Smuggler Strata 820 Hardtop


Barry 2018-07-12

While the RIB market is saturated with centre consoles, the same cannot be said for cabin boats, or to be more precise hardtop cabin RIBs. There a scant few and from what I have seen, it's the Kiwis that do it best.

One such company is Smuggler Marine that has built a considerable reputation with their Strata range of RIBs. From as small as 4.5m to over 11m, Auckland based Smuggler Marine has always been at the forefront of innovation and their Strata range is a perfect example. Owners of Smuggler Marine, David and Pauline Pringle are both perfectionists and every boat that comes out of their factory, no matter what the size has their stamp of approval. Every detail has been well considered, with layouts meticulously planned combined with quality materials and a striking appearance.

While all that sums up the Strata 820 Hardtop, I have to add how immensely versatile it is, with the ability to be a boat for all reasons. Okay, so it is used a lot, but in my opinion, the Strata 820 Hardtop is a true all-rounder. It's a boat you can fish, dive, tow water toys, overnight and day cruise and all that in an efficient layout. But while you could say that about a lot of boats, the one thing that makes the Strata 820 a pitch above the rest is the hull.

Based on the ultra-deep 27 deg vee Smuggler hull, there is no better blue water performer in this size range. While the first Smuggler hull dates back to the mid-1970s, it has undergone some tweaks since then to make it even better than the original. Plus by wrapping tubes around it, it has gone from being a great hull to an awesome hull.

Any boat with a very deep vee and a 2.5m beam on the chine is likely to be a little tender at rest and even when underway, are susceptible to weight movement. Not so with the Strata 820 because of the Hypalon tubes that are glued above the hard chine. When the boat's at rest the last 1m or so of the tube sits on the water and now with a 2.9m beam with the tubes inflated, so comes extra stability. Moving 3-4 people from side to side makes very little difference to the heel of the boat.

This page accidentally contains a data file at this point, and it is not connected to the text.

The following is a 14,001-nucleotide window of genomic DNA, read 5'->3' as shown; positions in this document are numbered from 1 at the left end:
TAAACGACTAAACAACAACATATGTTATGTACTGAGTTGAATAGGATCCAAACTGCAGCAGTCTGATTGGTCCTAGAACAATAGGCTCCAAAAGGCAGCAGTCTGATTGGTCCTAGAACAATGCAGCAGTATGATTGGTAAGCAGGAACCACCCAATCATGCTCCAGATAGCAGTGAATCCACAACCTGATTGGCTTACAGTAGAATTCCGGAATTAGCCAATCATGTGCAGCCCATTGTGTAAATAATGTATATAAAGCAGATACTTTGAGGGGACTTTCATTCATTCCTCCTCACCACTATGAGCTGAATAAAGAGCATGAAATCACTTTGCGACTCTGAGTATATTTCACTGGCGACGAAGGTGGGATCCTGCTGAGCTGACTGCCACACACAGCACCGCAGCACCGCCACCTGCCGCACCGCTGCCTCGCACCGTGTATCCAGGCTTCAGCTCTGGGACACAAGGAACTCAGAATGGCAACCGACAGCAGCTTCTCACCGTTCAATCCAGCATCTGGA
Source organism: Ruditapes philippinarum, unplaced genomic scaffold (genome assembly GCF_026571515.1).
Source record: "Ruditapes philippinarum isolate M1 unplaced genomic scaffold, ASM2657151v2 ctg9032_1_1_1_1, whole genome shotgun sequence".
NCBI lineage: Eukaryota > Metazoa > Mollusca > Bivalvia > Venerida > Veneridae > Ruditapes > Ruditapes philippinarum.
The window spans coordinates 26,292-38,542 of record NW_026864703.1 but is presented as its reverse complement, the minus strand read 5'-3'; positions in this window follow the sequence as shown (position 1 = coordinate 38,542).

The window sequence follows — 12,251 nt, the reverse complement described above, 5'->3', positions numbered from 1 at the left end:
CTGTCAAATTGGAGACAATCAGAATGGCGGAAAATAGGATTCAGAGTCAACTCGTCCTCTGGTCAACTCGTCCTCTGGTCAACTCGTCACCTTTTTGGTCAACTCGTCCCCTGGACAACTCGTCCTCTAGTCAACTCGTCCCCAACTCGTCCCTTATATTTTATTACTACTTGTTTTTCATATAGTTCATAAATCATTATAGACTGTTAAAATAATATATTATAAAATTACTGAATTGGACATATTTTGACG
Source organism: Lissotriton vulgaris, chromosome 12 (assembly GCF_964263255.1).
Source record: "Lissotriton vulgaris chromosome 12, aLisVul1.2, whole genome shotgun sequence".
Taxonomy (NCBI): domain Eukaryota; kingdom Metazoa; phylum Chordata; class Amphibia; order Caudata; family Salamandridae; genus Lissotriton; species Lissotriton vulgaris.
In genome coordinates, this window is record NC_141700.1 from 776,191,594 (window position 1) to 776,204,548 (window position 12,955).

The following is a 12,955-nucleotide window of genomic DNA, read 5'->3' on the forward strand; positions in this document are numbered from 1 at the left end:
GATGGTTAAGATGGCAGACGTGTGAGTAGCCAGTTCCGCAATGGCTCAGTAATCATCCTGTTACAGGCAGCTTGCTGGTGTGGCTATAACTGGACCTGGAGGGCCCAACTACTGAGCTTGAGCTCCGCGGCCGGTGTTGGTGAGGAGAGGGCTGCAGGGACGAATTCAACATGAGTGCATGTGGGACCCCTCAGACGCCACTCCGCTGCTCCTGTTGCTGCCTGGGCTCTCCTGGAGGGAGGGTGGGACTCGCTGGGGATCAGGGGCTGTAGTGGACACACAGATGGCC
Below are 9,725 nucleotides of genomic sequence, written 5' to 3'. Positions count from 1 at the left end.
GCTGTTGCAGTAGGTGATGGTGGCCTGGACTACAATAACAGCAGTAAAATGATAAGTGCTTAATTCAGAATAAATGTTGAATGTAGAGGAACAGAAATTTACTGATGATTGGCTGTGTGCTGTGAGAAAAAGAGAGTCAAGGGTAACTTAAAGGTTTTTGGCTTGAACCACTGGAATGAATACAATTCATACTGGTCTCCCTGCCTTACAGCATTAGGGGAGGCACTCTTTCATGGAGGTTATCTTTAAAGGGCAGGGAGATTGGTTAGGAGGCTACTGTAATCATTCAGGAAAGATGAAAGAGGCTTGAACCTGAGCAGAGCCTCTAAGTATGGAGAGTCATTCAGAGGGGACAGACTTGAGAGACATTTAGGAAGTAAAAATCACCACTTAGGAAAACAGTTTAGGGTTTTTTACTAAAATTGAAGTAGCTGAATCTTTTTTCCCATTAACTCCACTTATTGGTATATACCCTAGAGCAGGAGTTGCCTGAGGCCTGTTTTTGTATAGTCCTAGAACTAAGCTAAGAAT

Then, when underway the rear of each pontoon tiptoes across the surface and again adds extra stability, without adding any drag. Another advantage is because the tubes extend so far past the chine they form a natural barrier for water running up off the hull and bow areas. The result is an amazingly dry boat.

While there is no question about the boat's rough water capability, test day was mirror smooth and ideal for shooting our video. I have previously tested this hull in a centre console version with the same engines and also other similar models based on the same hull with single engine packages. Never found a bad one amongst them.

The twin rig set up is in my opinion, however, the best, but then I like a bit of speed and the sound of those twin 150hp Yamaha V6s add a new dimension to the 820 Strata. You feel you are in a big tough, no-nonsense boat that will go anywhere in any conditions and you will do it in relative comfort. Top speed is an impressive 60 mph (52 knots) in the calm water.

When it comes to seating, you have plenty of options. We had the most popular choice, back to back King/Queen to port and a single swivelling bucket seat for the skipper. The helm seat is mounted on a moulded box base that also houses the fridge. There is storage under the King/Queen, as well as under the cockpit sole.

Downstairs it's as I would have expected with twin berths plus an infill. Upper shelves and under the side squabs take care of a lot of the storage issues, with a plumbed in head under the forward squab. Solid cabin doors or a privacy curtain are optional.

Summary:

What can I say? I loved it! There are not many boats that really spark my interest, but this is one of them. As a RIB it does it all and it does it well.

For a full review check out the July-Aug 2018 issue of Pacific PowerBoat, on sale now.

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